There are hundreds of movies and just not nearly enough time. At best, and this is in itself a butt-numbing goal to have set for myself, I will sit through 30 films over the next ten days. I have mapped it all out, and things are looking good. A mix of art house experiments, mainstream confections, grand costume dramas, sex-soaked character studies, apocalyptic horror, intimate human drama, political satires, rock ‘n’ roll documentaries, and a little Werner Herzog for good measure.


But, it isn’t just films, of course. Half of the people I know who look forward to this festival every year are getting geared up for a little Canadian stargazing (which means slightly less effective stalkery but with free health care). There are parties, there are industry events, there are press conferences, red carpets, “secret concerts”, and all sorts of stuff you can do that is TIFF minus the actual seeing of films. I, as a rule, try to avoid most of this stuff. I don’t get invited to much, anyway, but even some of the stuff I do get the call for I will skip. Frankly, I’m always too exhausted from watching eight hours of movies that day and trying to write up five reviews before bed that night to think about trying to look cool by myself at a party. Let’s face it: getting drunk and maybe brushing past Emily Blunt would be awesome, but not that awesome.


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Monday, Apr 25, 2011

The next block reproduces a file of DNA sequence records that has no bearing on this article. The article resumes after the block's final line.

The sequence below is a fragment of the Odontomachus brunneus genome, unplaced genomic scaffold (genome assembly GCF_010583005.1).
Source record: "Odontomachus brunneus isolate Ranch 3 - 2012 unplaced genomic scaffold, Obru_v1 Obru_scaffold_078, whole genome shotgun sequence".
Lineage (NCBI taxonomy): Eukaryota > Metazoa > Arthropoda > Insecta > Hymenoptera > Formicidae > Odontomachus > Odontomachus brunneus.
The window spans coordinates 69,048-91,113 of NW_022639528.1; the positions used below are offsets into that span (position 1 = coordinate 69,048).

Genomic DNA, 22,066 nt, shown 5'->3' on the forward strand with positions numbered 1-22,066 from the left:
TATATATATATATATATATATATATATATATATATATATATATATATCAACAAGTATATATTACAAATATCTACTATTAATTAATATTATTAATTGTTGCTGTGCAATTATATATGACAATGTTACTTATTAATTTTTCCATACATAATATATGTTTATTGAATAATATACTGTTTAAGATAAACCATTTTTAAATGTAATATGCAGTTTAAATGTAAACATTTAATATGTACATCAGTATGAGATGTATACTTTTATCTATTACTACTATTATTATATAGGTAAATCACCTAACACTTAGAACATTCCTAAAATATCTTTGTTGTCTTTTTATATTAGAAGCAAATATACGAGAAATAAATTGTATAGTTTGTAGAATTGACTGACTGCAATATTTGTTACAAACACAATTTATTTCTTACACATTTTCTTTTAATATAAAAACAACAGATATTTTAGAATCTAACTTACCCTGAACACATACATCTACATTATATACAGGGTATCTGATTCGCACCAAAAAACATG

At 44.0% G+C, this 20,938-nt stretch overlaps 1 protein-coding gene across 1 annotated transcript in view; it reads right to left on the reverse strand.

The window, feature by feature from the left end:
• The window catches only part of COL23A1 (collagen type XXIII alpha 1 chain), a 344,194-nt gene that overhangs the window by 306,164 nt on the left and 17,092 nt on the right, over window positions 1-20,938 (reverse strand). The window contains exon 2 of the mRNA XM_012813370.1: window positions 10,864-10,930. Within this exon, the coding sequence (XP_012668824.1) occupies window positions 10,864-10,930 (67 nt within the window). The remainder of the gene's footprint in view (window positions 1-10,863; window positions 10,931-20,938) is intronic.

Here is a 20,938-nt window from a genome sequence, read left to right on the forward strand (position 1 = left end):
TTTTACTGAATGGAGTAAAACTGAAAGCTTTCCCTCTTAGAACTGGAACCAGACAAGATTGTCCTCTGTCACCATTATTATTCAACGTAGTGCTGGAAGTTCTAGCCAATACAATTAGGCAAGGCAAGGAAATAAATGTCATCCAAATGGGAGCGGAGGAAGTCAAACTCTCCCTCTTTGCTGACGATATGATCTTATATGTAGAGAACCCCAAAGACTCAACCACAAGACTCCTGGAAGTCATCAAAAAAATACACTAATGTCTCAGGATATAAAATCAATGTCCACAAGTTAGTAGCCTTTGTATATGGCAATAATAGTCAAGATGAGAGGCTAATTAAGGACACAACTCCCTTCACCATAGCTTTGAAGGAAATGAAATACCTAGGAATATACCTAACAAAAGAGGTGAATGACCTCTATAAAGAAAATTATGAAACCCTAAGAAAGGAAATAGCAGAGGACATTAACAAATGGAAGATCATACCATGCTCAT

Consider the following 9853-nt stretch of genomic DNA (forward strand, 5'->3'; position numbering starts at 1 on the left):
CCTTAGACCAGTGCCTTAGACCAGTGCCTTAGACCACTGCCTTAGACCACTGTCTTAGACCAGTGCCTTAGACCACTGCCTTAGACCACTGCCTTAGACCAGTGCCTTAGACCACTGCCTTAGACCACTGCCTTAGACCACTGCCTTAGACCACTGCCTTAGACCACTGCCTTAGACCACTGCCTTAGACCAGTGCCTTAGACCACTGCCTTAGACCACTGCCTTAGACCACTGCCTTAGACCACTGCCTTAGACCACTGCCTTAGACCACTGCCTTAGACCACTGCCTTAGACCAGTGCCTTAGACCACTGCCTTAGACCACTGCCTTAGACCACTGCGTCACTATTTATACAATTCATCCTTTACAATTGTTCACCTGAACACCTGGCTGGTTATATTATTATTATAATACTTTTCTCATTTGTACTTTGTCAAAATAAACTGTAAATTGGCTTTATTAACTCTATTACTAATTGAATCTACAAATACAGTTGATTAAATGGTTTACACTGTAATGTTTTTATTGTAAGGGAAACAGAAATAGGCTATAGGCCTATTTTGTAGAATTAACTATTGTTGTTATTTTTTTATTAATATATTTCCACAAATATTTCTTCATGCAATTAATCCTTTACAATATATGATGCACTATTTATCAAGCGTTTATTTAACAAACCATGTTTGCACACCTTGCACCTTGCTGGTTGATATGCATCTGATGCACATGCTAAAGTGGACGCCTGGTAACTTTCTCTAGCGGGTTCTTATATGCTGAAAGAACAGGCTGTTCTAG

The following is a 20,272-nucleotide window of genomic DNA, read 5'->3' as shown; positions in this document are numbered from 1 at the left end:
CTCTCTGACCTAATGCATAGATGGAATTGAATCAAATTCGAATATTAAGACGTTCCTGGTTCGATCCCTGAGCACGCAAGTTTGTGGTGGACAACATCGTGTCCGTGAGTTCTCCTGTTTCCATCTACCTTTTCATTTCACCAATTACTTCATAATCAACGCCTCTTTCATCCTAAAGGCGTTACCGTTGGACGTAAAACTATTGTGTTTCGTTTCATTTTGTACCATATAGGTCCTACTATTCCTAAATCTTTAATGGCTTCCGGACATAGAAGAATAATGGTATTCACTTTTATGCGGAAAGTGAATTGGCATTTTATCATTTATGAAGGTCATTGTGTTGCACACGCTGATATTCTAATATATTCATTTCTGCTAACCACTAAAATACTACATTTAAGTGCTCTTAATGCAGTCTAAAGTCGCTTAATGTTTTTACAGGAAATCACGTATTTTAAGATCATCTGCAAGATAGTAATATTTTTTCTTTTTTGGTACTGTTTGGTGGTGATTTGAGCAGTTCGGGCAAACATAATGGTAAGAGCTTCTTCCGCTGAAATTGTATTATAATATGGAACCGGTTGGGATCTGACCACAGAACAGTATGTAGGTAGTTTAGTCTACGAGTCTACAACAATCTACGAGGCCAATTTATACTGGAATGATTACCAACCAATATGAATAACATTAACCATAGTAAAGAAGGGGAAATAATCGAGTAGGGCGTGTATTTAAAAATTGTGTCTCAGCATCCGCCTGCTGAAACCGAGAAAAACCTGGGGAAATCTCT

The Miners' Hymns issues a silent yet evocative reminder about labor economy.

Just about thirteen months ago, the company Massey Energy made its name world famous when an unfortunate tragedy occurred at one of their coal mines in West Virginia. Twenty-nine people lost their lives in an explosion. Massey, with its repeat violations, and other companies, through the practice of mountaintop removal, have been problematic for the universal image of the laborious miner. Pollution of the water table in West Virginia has pitted families against members over one of the communities’ few viable occupations. But without our miners’ tireless and dangerous work, our country, as well as other ones, would never have achieved the modern industrial state, let alone reached the industrial revolution.


The Miners’ Hymns by Bill Morrison combines archival footage from various British sources to stir up some melancholy for the heyday of mining. This film takes primarily black and white footage placed (sensationally if not accurately) chronologically to show the routine of the miner by day and the overall trend of mechanization in mining itself. Even without having previous knowledge of the film, a viewer of Morrison’s careful selection will come away understanding the strong and cohesive narrative. Miners move from home to workplace with apparent uniformity to their actions. But there is a moment a worker is free from the Taylorism as he kisses a lantern for good luck. Scenes of undulating coal and giant cogs turning transform into trucks involved in large scale mining.